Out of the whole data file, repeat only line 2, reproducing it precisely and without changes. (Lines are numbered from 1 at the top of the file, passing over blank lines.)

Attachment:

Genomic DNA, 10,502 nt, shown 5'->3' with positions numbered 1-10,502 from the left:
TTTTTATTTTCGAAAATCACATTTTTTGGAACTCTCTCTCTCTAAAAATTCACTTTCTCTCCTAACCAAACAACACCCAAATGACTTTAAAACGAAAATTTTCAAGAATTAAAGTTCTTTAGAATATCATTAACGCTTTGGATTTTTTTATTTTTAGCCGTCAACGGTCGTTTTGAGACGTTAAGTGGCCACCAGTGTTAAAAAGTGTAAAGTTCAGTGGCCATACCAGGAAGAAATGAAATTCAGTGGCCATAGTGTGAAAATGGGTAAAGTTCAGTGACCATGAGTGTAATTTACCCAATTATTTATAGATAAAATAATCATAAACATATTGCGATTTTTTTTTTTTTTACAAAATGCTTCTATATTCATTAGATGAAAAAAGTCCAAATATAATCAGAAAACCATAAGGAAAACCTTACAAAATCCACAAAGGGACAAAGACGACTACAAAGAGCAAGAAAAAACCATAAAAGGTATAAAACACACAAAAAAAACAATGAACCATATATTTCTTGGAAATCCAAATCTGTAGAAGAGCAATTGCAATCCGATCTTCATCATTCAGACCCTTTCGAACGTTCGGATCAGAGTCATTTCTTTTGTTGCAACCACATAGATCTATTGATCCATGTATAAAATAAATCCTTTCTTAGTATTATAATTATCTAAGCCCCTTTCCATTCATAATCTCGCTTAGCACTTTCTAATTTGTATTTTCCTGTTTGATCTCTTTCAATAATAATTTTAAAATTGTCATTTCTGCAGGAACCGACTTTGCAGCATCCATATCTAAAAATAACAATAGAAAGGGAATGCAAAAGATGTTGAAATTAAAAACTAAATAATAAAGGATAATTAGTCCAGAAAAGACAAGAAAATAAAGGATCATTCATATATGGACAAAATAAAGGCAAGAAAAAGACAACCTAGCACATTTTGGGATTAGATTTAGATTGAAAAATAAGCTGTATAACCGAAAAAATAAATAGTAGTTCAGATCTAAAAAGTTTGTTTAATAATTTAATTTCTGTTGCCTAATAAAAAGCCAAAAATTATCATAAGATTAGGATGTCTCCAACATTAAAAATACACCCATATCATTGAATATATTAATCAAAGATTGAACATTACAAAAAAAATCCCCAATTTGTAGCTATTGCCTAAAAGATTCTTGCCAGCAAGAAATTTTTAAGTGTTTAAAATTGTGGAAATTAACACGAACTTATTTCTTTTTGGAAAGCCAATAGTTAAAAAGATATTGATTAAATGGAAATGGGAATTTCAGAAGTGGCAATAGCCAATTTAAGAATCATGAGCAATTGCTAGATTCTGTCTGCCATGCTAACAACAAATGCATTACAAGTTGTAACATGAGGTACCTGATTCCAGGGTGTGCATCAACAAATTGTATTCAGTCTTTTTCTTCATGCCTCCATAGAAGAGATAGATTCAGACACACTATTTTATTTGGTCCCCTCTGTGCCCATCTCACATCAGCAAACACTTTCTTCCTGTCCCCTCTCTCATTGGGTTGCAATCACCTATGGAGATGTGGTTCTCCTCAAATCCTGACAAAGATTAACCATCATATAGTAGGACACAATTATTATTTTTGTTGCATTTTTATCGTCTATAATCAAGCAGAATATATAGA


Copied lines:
TTTTTATTTTCGAAAATCACATTTTTTGGAACTCTCTCTCTCTAAAAATTCACTTTCTCTCCTAACCAAACAACACCCAAATGACTTTAAAACGAAAATTTTCAAGAATTAAAGTTCTTTAGAATATCATTAACGCTTTGGATTTTTTTATTTTTAGCCGTCAACGGTCGTTTTGAGACGTTAAGTGGCCACCAGTGTTAAAAAGTGTAAAGTTCAGTGGCCATACCAGGAAGAAATGAAATTCAGTGGCCATAGTGTGAAAATGGGTAAAGTTCAGTGACCATGAGTGTAATTTACCCAATTATTTATAGATAAAATAATCATAAACATATTGCGATTTTTTTTTTTTTTACAAAATGCTTCTATATTCATTAGATGAAAAAAGTCCAAATATAATCAGAAAACCATAAGGAAAACCTTACAAAATCCACAAAGGGACAAAGACGACTACAAAGAGCAAGAAAAAACCATAAAAGGTATAAAACACACAAAAAAAACAATGAACCATATATTTCTTGGAAATCCAAATCTGTAGAAGAGCAATTGCAATCCGATCTTCATCATTCAGACCCTTTCGAACGTTCGGATCAGAGTCATTTCTTTTGTTGCAACCACATAGATCTATTGATCCATGTATAAAATAAATCCTTTCTTAGTATTATAATTATCTAAGCCCCTTTCCATTCATAATCTCGCTTAGCACTTTCTAATTTGTATTTTCCTGTTTGATCTCTTTCAATAATAATTTTAAAATTGTCATTTCTGCAGGAACCGACTTTGCAGCATCCATATCTAAAAATAACAATAGAAAGGGAATGCAAAAGATGTTGAAATTAAAAACTAAATAATAAAGGATAATTAGTCCAGAAAAGACAAGAAAATAAAGGATCATTCATATATGGACAAAATAAAGGCAAGAAAAAGACAACCTAGCACATTTTGGGATTAGATTTAGATTGAAAAATAAGCTGTATAACCGAAAAAATAAATAGTAGTTCAGATCTAAAAAGTTTGTTTAATAATTTAATTTCTGTTGCCTAATAAAAAGCCAAAAATTATCATAAGATTAGGATGTCTCCAACATTAAAAATACACCCATATCATTGAATATATTAATCAAAGATTGAACATTACAAAAAAAATCCCCAATTTGTAGCTATTGCCTAAAAGATTCTTGCCAGCAAGAAATTTTTAAGTGTTTAAAATTGTGGAAATTAACACGAACTTATTTCTTTTTGGAAAGCCAATAGTTAAAAAGATATTGATTAAATGGAAATGGGAATTTCAGAAGTGGCAATAGCCAATTTAAGAATCATGAGCAATTGCTAGATTCTGTCTGCCATGCTAACAACAAATGCATTACAAGTTGTAACATGAGGTACCTGATTCCAGGGTGTGCATCAACAAATTGTATTCAGTCTTTTTCTTCATGCCTCCATAGAAGAGATAGATTCAGACACACTATTTTATTTGGTCCCCTCTGTGCCCATCTCACATCAGCAAACACTTTCTTCCTGTCCCCTCTCTCATTGGGTTGCAATCACCTATGGAGATGTGGTTCTCCTCAAATCCTGACAAAGATTAACCATCATATAGTAGGACACAATTATTATTTTTGTTGCATTTTTATCGTCTATAATCAAGCAGAATATATAGA